From The Guardian:
Since we all became globally-connected, various attempts have been made at changing how we read. Consider hypertext fiction, such as Geoff Ryman’s 253 and the new concept of the “wovel”, as discussed here a few weeks ago. Now, there’s another injection of technology into reading, through the virtual worlds of Second Life. “What if, in addition to reading a book, we could actually visit the locations we read about?” ask the creators of Literature Alive! an academic project which encourages teaching online. I’m not a Second Life user. I’ve visited once or twice out of curiosity, back when it was touted as the future of the internet. But since reality set in, I’ve kept my distance. Still, I was intrigued by the thought of wandering through Dante’s Inferno, Edgar Allen Poe’s house and Alice ‘s Looking Glass (“Peering around the bend you see … Hmmm what do you see? Your curiosity overwhelms you and you …. you …”)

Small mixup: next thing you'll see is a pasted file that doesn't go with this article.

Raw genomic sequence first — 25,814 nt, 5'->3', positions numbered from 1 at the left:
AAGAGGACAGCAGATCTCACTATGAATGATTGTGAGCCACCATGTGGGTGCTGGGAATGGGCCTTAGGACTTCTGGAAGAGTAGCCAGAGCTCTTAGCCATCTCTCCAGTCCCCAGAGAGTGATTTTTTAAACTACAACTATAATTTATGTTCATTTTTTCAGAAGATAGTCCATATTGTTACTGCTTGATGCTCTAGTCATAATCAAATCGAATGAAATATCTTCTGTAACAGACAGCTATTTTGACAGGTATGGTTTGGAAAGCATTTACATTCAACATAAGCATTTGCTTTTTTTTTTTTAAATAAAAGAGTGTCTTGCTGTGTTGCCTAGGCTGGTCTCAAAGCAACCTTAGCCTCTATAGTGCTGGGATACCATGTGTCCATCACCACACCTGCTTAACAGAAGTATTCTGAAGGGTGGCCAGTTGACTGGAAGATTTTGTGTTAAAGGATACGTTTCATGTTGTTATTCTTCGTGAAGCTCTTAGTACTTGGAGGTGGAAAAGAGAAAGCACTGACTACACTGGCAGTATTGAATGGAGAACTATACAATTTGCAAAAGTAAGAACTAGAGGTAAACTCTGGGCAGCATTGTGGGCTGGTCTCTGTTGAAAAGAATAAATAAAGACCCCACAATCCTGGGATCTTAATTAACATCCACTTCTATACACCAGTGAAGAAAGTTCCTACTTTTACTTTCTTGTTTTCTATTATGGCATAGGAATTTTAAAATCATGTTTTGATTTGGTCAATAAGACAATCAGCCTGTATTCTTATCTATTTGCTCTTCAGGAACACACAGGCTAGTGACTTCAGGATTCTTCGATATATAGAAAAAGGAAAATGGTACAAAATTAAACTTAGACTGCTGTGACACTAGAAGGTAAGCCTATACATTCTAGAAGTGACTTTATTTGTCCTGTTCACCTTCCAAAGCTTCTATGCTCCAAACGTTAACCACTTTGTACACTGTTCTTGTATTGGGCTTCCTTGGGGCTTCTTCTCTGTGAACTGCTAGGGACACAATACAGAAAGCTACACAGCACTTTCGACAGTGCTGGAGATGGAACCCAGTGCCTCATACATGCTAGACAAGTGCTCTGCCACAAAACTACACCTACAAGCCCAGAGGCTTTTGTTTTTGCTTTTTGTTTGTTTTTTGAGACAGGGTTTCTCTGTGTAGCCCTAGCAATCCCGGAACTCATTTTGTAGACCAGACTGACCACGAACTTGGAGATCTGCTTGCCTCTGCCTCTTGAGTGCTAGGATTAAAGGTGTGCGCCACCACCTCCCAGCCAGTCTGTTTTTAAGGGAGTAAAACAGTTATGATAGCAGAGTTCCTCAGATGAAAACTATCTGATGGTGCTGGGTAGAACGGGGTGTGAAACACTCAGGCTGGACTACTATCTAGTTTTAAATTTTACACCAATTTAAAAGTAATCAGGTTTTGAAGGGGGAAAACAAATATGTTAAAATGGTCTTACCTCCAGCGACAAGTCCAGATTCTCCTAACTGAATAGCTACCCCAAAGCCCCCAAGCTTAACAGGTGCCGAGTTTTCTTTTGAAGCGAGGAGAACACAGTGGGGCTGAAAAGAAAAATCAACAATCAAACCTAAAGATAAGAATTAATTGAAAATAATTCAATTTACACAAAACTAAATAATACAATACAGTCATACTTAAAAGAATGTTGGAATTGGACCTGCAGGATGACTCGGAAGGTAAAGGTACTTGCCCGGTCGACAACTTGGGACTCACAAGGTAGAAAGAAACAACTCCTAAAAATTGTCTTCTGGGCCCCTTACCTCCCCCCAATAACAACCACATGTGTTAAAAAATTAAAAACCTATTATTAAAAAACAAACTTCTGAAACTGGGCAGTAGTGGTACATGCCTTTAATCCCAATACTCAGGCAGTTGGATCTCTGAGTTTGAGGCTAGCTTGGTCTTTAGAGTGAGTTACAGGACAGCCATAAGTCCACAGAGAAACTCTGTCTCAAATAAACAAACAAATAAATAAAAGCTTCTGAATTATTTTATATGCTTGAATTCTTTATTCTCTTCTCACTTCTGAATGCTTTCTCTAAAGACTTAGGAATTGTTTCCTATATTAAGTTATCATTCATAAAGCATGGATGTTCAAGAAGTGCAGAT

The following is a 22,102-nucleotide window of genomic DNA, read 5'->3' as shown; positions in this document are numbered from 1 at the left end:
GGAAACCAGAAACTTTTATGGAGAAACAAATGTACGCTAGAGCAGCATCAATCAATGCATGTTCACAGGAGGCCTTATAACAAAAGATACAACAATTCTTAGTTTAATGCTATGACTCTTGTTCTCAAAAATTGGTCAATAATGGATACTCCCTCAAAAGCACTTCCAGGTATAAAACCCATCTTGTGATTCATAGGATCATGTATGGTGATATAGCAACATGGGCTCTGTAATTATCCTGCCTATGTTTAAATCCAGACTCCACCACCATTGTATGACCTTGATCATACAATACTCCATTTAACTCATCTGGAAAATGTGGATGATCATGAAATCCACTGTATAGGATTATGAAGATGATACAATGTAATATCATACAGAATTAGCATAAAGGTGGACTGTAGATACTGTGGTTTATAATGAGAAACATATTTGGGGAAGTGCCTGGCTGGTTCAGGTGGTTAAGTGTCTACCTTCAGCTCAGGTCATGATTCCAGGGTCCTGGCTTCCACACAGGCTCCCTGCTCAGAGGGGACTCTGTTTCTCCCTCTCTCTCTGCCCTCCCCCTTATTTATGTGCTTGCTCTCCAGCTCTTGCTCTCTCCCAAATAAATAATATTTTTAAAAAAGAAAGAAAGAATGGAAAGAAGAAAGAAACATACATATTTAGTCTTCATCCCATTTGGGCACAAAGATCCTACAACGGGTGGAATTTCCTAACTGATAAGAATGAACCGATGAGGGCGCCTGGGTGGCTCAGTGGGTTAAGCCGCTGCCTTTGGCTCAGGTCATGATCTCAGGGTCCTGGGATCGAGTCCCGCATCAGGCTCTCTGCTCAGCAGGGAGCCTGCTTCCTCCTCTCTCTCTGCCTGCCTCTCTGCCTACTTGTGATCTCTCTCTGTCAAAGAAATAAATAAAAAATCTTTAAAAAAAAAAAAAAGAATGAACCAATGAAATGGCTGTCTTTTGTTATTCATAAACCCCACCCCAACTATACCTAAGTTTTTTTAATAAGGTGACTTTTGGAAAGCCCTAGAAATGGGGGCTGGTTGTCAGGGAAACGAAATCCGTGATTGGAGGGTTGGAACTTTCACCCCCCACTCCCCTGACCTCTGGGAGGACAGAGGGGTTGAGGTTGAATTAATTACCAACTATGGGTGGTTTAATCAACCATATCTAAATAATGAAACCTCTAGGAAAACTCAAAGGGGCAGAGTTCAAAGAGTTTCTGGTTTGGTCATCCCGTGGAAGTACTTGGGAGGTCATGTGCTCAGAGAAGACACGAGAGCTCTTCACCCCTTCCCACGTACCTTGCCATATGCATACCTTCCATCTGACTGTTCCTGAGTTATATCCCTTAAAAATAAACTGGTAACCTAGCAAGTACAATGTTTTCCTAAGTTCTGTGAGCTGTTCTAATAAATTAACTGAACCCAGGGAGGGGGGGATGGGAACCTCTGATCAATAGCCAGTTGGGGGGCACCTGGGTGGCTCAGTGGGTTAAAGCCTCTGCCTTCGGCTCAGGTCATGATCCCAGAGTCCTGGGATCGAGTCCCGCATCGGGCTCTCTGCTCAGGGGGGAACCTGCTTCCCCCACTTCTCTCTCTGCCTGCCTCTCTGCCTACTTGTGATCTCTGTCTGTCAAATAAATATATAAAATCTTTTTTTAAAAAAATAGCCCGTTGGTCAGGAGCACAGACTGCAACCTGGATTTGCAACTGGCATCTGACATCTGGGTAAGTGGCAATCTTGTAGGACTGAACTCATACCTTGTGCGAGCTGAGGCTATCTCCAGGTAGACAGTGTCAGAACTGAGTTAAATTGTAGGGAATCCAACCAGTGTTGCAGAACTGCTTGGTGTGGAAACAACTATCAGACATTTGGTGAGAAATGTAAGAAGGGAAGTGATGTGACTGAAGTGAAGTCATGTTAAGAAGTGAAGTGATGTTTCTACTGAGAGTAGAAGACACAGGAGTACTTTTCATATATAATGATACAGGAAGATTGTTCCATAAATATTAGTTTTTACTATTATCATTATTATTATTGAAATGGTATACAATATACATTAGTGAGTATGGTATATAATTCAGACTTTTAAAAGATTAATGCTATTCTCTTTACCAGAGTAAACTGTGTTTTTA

The locations are certainly impressive, if somewhat bewildering, and a great deal of work is evident. Some random clicking brings up explanatory videos, notes, and the work itself. To further explore the idea of literature online, a conference was held yesterday (to be repeated tomorrow). With an emphasis on academic use, Beth Ritter-Guth or, as she is in Second Life, Desideria Stockton, delivered the keynote address. Essentially her argument comes down to the issue of active rather than passive learning and she insisted students’ work was marked as rigorously as any other academic work.